How to Clean a Hairbrush in 6 Simple Steps
Rid your brush of gray fuzz! Here's how to clean a hairbrush (and why you should be doing it more often).
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You remember how to clean the important things around the house—how to clean your kitchen, how to clean a bathroom, how to clean a shower. You rely on a cleaning schedule, and you clean your kitchen sink often. You remove hard-water stains, clean your makeup brushes and have even learned how to clean silver so the candlesticks you inherited from grandma are seriously sparkling. So why haven’t you learned how to clean a hairbrush? It’s easy to neglect, but that brush can get disgusting.
“Your hairbrush collects more than just trapped hair,” says William Gaunitz, a certified trichologist (someone who studies diseases of the hair and scalp). “Demodex (tiny parasites), fungus, lice and more can all be living on your hairbrush.”
Before you’re too grossed out to read on, hairbrushes really are simple to clean, and we’ve created easy-to-follow steps below. If your goal is to learn how to clean throughout your home, follow our lead and clean your hairbrush sooner rather than later. “Leaving bacteria and fungus on the brush for extended periods of time can allow it to grow and disrupt an otherwise healthy scalp microbiome,” Gaunitz says.
Why is there gray fuzz in my hairbrush?
Gray fuzz in your hairbrush is totally normal (and only slightly gross). Like the rest of the skin on your body, your scalp regularly rejuvenates itself, and dead skin cells can slough off. If you brush your hair regularly, you’re both helping and encouraging the process. This means you might notice tiny cells form into larger clumps on your brush over time. If you don’t clean your brush often, that lint buildup might eventually turn gray.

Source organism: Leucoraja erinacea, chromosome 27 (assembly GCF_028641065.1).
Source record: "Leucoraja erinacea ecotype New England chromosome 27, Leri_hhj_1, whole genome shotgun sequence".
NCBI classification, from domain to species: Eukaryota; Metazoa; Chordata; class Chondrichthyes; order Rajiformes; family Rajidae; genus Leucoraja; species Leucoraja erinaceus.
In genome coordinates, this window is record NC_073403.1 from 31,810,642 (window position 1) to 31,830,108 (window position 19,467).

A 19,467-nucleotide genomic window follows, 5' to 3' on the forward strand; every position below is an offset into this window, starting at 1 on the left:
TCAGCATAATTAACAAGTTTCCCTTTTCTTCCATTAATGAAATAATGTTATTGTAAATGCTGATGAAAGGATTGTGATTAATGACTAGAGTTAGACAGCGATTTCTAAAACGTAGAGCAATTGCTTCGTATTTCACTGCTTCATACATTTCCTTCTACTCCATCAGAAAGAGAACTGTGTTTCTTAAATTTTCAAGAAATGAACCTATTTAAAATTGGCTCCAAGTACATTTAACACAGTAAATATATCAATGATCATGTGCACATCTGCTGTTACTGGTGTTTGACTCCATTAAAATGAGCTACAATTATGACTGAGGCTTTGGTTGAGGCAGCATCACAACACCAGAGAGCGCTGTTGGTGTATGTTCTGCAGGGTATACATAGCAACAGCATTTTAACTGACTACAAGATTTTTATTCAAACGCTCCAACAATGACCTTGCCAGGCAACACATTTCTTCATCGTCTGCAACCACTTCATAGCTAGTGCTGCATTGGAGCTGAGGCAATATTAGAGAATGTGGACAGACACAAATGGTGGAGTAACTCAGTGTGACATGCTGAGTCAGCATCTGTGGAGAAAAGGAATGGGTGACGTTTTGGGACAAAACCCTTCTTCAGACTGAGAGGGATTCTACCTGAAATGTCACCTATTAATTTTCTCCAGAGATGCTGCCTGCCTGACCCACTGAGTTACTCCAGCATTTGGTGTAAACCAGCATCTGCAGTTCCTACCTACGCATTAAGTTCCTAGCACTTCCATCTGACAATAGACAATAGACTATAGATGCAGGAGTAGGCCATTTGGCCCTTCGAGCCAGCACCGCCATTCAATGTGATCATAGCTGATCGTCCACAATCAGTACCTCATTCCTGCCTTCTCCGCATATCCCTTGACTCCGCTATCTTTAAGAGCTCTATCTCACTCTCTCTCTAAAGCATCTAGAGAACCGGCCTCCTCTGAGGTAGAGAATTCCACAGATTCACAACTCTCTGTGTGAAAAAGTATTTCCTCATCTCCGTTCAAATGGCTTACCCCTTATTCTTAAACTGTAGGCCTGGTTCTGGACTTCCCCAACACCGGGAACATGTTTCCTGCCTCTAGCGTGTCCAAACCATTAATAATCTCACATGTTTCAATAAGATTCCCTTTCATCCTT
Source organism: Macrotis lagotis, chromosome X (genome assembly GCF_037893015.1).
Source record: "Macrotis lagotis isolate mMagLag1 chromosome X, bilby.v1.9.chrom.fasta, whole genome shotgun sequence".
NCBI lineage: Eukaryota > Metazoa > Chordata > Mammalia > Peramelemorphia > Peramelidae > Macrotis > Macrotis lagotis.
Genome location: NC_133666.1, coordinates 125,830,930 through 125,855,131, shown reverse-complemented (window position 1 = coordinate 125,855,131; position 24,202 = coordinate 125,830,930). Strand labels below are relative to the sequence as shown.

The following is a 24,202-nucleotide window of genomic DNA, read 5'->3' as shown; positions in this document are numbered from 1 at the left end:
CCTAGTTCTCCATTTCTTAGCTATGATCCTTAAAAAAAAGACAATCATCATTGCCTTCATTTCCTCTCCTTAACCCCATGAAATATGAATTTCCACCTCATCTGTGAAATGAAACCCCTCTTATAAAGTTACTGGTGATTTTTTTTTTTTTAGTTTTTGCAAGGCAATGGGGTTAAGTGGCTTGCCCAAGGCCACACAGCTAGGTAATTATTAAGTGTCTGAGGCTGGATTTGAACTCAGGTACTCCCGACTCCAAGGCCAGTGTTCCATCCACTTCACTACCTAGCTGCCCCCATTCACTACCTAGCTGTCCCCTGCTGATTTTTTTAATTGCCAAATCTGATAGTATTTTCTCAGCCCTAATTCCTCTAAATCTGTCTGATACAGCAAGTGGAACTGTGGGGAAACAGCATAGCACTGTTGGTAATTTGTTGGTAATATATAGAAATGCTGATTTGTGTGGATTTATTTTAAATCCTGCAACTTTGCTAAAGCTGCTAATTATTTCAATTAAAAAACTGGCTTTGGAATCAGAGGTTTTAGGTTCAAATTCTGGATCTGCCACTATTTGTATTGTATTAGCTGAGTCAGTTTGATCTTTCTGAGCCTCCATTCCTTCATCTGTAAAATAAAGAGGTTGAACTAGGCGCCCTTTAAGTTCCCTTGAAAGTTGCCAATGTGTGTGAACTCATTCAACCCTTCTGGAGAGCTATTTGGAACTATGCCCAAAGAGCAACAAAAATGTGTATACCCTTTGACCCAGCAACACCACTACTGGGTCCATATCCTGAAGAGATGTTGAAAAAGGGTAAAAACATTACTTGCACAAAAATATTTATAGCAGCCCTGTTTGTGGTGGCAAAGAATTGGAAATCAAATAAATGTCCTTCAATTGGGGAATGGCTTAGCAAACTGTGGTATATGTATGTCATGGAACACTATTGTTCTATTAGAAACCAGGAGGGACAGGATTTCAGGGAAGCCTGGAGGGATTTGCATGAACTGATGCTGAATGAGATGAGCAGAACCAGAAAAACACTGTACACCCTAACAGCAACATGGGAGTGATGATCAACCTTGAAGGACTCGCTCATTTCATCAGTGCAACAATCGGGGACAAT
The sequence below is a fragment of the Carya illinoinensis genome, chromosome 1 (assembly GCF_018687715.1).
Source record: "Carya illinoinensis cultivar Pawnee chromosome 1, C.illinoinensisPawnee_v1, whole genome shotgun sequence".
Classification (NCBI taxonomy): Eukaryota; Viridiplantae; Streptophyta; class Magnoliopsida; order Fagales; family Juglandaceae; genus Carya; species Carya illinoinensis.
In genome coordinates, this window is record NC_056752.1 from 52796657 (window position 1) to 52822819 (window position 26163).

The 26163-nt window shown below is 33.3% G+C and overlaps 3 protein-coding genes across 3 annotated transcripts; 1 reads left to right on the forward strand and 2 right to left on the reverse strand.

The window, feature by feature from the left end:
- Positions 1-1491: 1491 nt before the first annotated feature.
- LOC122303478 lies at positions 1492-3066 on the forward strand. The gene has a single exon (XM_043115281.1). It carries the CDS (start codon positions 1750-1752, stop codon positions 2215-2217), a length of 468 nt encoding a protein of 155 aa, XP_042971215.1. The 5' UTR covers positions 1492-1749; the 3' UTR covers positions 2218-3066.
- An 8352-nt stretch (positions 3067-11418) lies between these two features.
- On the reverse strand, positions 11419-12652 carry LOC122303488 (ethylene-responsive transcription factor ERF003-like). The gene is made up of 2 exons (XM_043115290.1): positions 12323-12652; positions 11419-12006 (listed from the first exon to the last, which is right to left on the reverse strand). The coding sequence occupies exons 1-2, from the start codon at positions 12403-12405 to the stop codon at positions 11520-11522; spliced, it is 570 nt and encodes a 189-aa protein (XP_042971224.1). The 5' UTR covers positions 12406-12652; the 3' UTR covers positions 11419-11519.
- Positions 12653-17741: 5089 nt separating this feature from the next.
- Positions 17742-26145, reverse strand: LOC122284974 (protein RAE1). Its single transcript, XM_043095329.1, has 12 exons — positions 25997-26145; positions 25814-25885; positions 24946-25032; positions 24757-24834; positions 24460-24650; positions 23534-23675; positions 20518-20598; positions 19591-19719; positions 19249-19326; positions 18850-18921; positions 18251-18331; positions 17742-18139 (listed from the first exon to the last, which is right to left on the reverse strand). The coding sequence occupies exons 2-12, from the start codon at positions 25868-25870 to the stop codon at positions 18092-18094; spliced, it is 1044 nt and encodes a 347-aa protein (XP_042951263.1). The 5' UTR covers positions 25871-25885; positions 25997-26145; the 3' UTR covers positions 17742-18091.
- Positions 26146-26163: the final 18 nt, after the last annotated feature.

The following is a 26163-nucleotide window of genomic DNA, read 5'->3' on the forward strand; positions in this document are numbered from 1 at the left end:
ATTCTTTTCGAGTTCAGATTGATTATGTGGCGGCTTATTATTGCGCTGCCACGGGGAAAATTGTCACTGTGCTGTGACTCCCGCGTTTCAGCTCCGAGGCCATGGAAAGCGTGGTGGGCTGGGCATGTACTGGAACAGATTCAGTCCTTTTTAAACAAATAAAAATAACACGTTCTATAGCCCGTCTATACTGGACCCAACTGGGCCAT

Also worth noting: If you use a lot of product in your hair, you’ll probably notice more fuzz and lint on your hairbrush. This is one of the main reasons to clean your hairbrush often. After all, you don’t want to brush your clean and beautifully styled head of hair with a lint-filled brush.
How often should I wash my hairbrush?
The good news is that you don’t have to go overboard. Gaunitz advises cleaning your hairbrush at least once a month to remove buildup, fungus and bacteria and to help prevent unnecessary tugging. Add it to your list of bathroom necessities that should be cleaned or sanitized regularly, including toothbrushes, showerheads and the dirtiest items in your home.
What tools to use
Before you go out and spend a fortune on hairbrush-cleaning tools, you should know that it’s a relatively easy process that includes products you likely have in your bathroom drawer.
- Gentle shampoo
- Sink or basin
- Baking soda
- Brush cleaner
Best products to clean a hairbrush
How to clean a hairbrush
According to Gaunitz, the first step in learning how to clean a hairbrush is always to remove the hair trapped in it. You can use a comb for this or a specialty brush-cleaning tool, preferred by North Carolina–based hairstylists Kenna Ehman and Lauren Kunijo. The steps that follow depend on the type of bristles your brush has, as well as the material of the handle. In general, mild dishwashing soap or an antimicrobial shampoo and hot water will remove skin particles and product residue.
1. Remove hair from the brush
Start by using your fingers to pull up hair that’s already close to the top. Then use a pintail comb, tweezers or a brush-cleaning tool to pull hair that’s stuck to the base of the brush.